Tag Archives: children’s fiction

Pinocchio Post-Pinocchio

Scott William CarterFairytales generally end the same way: happily ever after. But I’ve never been able to help but feel that it’s a bit of a stretch to ask me to actually believe that they do just sort of float through life happily ever after, so I love seeing follow-ups to, and riffs off of, some of the more popular traditional fairytales!

In Wooden Bones, Scott William Carter explores concerns I’d say were noticeably absent in the original Pinocchio by Carlo Collodi – why being a real boy is necessarily better than being a wooden puppet, for example*, or developing a concept of identity that is not dependent upon being a boy of flesh and bone – while still adhering more or less to the fairytale structure. Pino, the boy formerly known as Pinocchio (because Pinocchio is too long and cumbersome for everyday use, according to Gepetto), discovers that apart from just being a magical boy, in the sense that he became a real boy only with the aid of magic, he truly is a magical boy, in that unlike regular real boys, he has magical powers.

Of course, these magical powers only bring him trouble (as well as helping him get out of trouble by digging himself a bigger hole), but the trouble is what prompts him to come to the realization that it doesn’t matter whether he’s a real boy or a wooden puppet boy: he’s Pinocchio, and perhaps more importantly, Gepetto won’t love him any less for being one or the other. Continue reading

The Giving Tree

Shel SilversteinThis is pretty topical, given Mothers’ Day just passed, right? (On which note, happy belated Mothers’ Day!)

I read Shel Silverstein’s The Giving Tree for the first time recently upon recommendation, and I’m still (a couple of weeks later) extremely conflicted regarding how I feel about it. Going by the comments on Bibliocommons, it seems like this is one of those books that people feel very strongly about, whether they love it or hate it – I would say this is one of the signs of a good book – and I’m no exception. I love it, because it is such a powerful book, and the story and the illustrations complement each other incredibly well to create a multilayered reading of the story. However you read it, it is still incredibly sad. But reading this for the first time as an adult, I can’t help but view it as being problematic in some ways. Shortly after I read the book and waffled over what my verdict was (I really, genuinely, love it while at the same time finding it troubling, in part precisely because it’s such a childhood favourite), an article on LitHub came up in my feeds, the author of the article being someone who loved the book in her childhood and recently reread it, only to view it now with distaste. So I’m glad I’m not the only one (though perhaps I shouldn’t be glad, because if it was, it could have just been me).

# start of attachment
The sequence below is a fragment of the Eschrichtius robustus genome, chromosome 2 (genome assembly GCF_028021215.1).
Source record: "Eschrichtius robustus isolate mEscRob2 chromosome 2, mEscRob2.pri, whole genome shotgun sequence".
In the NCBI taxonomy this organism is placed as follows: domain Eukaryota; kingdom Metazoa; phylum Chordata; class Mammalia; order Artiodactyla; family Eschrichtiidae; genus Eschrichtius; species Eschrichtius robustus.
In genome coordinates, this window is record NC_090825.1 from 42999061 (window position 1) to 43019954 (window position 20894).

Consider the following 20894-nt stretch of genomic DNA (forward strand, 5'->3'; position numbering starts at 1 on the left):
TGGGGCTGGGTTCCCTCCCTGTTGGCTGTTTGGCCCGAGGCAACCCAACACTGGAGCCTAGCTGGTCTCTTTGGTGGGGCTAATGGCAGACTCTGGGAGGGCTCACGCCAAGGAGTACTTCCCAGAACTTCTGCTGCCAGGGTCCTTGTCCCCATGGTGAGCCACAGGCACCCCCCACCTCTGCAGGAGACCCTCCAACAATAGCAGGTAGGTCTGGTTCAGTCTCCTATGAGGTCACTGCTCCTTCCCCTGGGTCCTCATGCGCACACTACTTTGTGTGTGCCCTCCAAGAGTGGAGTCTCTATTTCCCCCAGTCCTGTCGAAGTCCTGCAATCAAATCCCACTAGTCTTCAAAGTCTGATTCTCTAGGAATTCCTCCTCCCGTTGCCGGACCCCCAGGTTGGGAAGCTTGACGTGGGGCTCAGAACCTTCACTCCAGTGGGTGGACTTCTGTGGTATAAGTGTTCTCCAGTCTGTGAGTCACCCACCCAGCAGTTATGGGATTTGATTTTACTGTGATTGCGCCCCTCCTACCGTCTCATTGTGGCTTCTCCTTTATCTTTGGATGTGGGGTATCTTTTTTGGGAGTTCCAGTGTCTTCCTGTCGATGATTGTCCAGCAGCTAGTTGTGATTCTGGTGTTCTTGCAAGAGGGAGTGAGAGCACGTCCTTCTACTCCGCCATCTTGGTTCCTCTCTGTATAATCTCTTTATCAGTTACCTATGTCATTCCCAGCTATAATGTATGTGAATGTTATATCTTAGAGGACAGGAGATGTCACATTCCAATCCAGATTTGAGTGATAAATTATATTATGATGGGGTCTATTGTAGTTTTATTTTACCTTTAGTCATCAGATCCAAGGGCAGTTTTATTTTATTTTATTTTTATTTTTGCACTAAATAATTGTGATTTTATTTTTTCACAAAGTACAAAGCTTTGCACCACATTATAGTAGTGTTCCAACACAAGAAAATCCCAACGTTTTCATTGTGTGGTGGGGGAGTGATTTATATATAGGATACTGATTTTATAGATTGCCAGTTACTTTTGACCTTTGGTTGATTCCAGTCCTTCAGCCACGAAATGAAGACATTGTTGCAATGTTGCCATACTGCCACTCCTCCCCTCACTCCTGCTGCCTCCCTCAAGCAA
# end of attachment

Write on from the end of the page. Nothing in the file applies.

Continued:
I’m pretty convinced that many children who have been read this book or who claim it is their favourite book probably have some inkling, in their heart of hearts, that there is something insidious about it, and that, viewed from the perspective of unconditional parental (read: maternal) love, the story barrels downhill, exacerbating the damage it does to your heart. That being said, I might just be ascribing a cynicism to readers that does not actually exist – it’s a… I’m not sure “touching” is the right word, but I’ll settle for calling it a touching story, and that might just be that. Anyway, I’ll do my best to outline why under the cut.

(I know it’s a childhood favourite of many, and I don’t want to rock too many boats*, but either way, I am exhorting everyone to either read The Giving Tree for the first time or reread it once more. We’ve got it in book format, kit format, as another kit (not sure what the difference between the kits is, exactly), as an e-book, in Korean, and in Hebrew. So there’s no reason to not pick one up, or to put yourself in line!) Continue reading

Duck, Death and the Tulip

Wolf ErlbruchFor a long time he watched her.

When she was lost to sight, he was almost a little moved.

“But that’s life,” thought Death.

Continue reading